11 March 2009

Ordway Tead (1891 - 1973)

The purpose of this brief guide is to introduce you to the work of Ordway Tead. Although Tead was well respected and had a considerable following, his ideas have not been comprehensively researched by contemporary students of management theory and leadership. After some searching, one finds only the brief essay on Tead that appears in Walter Mingo's Handbook of International Management (BUS HD62.4.T47), p.274 and Arthur Bedeian’s “Ordway Tead” In L. F. Urwick and W. B. Wolf (Eds.), The Golden Book of Management, rev. ed. New York: AMACOM, 1984. Pp. 389-392. You are encouraged to explore Tead's ideas directly by going to the books and articles found in the Western Libraries that are listed below.

For biographical information see the obituary from the New York Times that is provided below. Additional material is also found in the 1942 volume of Current Biography which is available in the DBW Reference Collection (CT100.C8). The "Foreward" to Administration: Its Purpose and Performance (BUS stack HD31.T37) is also useful.

More articles about Tead may be found by consulting some of the printed indexes that pre-date the arrival of electronic resources. For a list and description of some of the business indexes click here. Some earlier articles by and about Tead are also found by using JSTOR which is described in more detail below.

Books by Tead in the Western Libraries
(presented in reverse chronological order)

Instincts in Industry,
BUS HD 4904.T4 1969
DBW HD 4904.T4 1918

Administration: Its Purpose and Performance
BUS HD 31.T37 1968
BUS HD 31.T37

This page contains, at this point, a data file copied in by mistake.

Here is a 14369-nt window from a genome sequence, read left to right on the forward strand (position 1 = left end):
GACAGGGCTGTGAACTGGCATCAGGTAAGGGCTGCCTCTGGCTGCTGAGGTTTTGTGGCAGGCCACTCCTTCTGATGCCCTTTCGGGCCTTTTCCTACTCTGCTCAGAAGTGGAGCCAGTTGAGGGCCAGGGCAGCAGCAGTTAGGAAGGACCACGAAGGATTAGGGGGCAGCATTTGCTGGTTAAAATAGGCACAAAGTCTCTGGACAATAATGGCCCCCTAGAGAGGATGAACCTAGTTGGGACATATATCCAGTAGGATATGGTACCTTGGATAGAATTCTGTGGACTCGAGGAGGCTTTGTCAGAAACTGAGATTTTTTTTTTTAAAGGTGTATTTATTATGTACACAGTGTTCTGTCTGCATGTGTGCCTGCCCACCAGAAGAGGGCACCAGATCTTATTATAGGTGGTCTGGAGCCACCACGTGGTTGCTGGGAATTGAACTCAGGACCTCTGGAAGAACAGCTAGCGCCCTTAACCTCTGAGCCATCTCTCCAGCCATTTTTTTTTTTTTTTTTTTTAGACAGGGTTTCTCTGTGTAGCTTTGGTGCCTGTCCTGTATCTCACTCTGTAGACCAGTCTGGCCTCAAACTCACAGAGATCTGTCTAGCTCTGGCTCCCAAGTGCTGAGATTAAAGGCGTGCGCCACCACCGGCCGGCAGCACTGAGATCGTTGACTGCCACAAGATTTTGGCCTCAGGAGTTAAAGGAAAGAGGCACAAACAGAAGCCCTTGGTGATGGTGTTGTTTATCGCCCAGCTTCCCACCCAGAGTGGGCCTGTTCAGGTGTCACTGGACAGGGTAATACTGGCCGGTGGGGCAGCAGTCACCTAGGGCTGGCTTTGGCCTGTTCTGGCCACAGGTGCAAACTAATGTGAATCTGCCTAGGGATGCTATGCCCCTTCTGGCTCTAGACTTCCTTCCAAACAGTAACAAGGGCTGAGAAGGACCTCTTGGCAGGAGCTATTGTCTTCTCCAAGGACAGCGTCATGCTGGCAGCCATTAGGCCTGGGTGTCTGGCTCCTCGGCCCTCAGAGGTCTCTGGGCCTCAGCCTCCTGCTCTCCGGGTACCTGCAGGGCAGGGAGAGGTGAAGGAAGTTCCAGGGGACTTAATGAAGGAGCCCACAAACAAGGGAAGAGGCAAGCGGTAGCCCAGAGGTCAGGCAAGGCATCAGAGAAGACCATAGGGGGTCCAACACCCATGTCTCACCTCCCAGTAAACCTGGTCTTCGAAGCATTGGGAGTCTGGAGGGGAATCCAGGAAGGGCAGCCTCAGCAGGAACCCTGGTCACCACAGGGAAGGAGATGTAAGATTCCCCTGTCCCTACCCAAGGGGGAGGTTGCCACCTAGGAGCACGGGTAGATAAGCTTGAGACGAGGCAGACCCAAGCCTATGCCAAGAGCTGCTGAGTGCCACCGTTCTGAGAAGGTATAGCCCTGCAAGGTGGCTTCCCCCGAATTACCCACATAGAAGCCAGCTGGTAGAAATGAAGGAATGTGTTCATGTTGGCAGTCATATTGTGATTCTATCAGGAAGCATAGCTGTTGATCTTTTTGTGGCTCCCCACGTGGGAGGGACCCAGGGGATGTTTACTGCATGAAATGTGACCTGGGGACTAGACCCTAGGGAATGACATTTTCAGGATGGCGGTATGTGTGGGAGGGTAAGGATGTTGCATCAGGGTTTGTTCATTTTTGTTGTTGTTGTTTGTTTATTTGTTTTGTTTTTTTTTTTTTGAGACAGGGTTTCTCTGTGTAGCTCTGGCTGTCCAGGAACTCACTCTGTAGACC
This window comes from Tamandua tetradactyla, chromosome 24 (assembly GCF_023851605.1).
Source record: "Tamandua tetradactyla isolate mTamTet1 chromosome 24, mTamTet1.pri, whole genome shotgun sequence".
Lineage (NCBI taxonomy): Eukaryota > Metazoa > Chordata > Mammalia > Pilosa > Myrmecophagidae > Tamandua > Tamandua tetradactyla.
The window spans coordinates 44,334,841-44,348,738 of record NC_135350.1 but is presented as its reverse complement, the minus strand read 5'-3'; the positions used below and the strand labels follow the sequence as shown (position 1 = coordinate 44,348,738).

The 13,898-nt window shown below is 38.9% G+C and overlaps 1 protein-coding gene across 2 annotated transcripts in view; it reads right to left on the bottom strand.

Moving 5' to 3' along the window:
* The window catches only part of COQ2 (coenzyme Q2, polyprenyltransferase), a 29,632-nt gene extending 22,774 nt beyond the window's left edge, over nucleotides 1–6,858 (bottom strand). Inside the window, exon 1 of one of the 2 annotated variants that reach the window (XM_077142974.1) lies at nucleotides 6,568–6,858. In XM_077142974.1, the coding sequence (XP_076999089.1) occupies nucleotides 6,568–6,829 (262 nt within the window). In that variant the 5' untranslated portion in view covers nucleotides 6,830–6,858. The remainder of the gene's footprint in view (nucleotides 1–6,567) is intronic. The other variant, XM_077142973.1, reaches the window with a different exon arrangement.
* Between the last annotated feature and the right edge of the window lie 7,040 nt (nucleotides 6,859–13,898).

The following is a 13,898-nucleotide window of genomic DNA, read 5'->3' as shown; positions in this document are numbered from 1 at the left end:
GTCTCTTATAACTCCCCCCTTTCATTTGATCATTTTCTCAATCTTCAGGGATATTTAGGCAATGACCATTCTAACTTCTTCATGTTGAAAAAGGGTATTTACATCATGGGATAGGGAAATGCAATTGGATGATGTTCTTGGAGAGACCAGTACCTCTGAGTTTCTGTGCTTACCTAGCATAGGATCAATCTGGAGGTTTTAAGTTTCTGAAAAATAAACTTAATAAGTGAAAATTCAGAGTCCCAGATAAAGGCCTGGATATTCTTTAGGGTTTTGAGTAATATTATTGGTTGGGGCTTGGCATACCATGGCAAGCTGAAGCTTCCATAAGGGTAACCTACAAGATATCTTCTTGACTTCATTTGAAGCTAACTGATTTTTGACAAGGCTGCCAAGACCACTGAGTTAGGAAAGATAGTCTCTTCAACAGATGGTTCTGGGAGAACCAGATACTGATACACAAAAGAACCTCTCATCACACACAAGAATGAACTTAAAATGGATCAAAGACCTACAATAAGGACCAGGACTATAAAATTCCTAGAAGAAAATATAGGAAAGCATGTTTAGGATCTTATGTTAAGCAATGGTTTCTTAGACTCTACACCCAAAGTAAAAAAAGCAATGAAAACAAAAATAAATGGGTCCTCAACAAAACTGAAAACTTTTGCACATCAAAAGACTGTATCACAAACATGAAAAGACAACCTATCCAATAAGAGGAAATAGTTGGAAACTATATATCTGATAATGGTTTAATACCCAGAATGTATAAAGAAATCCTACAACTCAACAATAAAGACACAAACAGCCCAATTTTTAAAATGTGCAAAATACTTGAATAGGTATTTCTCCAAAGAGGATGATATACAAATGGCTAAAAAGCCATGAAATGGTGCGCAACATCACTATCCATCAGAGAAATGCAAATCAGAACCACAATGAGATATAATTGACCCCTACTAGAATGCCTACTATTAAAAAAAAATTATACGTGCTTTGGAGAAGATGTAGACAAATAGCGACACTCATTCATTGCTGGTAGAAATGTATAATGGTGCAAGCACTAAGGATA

BUS HD 31.T37 c.2

The Art of Administration
DBW HD 31.T253a 1951
BUS HD 31.T38
BUS HD 31.T38 c.3

The Art of Leadership
RDL HM 141.T4 1935
DBW HM 141.T4 1935 c.2
BUS HM 141.T4 1935 c.3

Human Nature and Management; The Applications of Psychology to Executive Leadership
RDL HF 5549.T38 1933

Personnel Administration; Its Principles and Practice
RDL HF 5549.T4 1933
DBW HF 5549.T4 1933 c.2
DBW HF 5549.T4

The Climate of Learning; A Constructive Attack on Complacency in Higher Education
DBW LB 2325.T38
DBW LB 2325.T38 c.2
DBW LB 2325.T38 c.3
DBW LB 2325.T38 c.4

Instincts in Industry: A Study of Working-class Psychology
DBW HD 4904.T4

Labor Relations Under the Recovery Act
DBW HD 5650.T4

The Peoples' Part in Peace: AN Inquiry into the Basis for a Sound Internationalism
DBW HC 56.T3

Selected Articles by Tead in the Western Libraries

The four articles listed below can be obtained in the Western Libraries in two ways. First, the journals containing the articles are all available in the D.B.Weldon Library and the call numbers for the journals are provided. Secondly, the articles are also found on JSTOR, the use of which is restricted to faculty and students of UWO and other registered institutions. Note that additional references to Tead are easily found by searching JSTOR.

"The Problem of Graduate Training in Personnel Administration," The Journal of Political Economy, Vol.29, No.5. (May 1921), p.353-367.

"The British Reconstruction Programs," Political Science Quarterly, Vol.33, No.1. (Mar. 1918), p. 56-76

"The War's Effects on English Trade Unions," The Journal of Political Economy, Vol.26, No.2, (Feb. 1918), p.125-135.

"Trade Unions and Efficiency," American Journal of Sociology, Vol.22, No.1. (July 1916), p.30-37.

Obituary for Tead from the New York Times
(transcribed from the microfilm copy held in the
D.B. Weldon Library - AN2.N5
November 17, 1973)

"Dr. Ordway Tead, Educator, 82, Dies- Ex-Head of City Colleges Was Author, Lecturer"

Dr. Ordway Tead who served for 15 years as chairman of the Board of Higher Education here, died Thursday evening at Norwalk Hospital, Conn. of a heart attack. An educator, editor, publishing executive and prolific author, Dr. Tead was 82 years old and lived in Westport.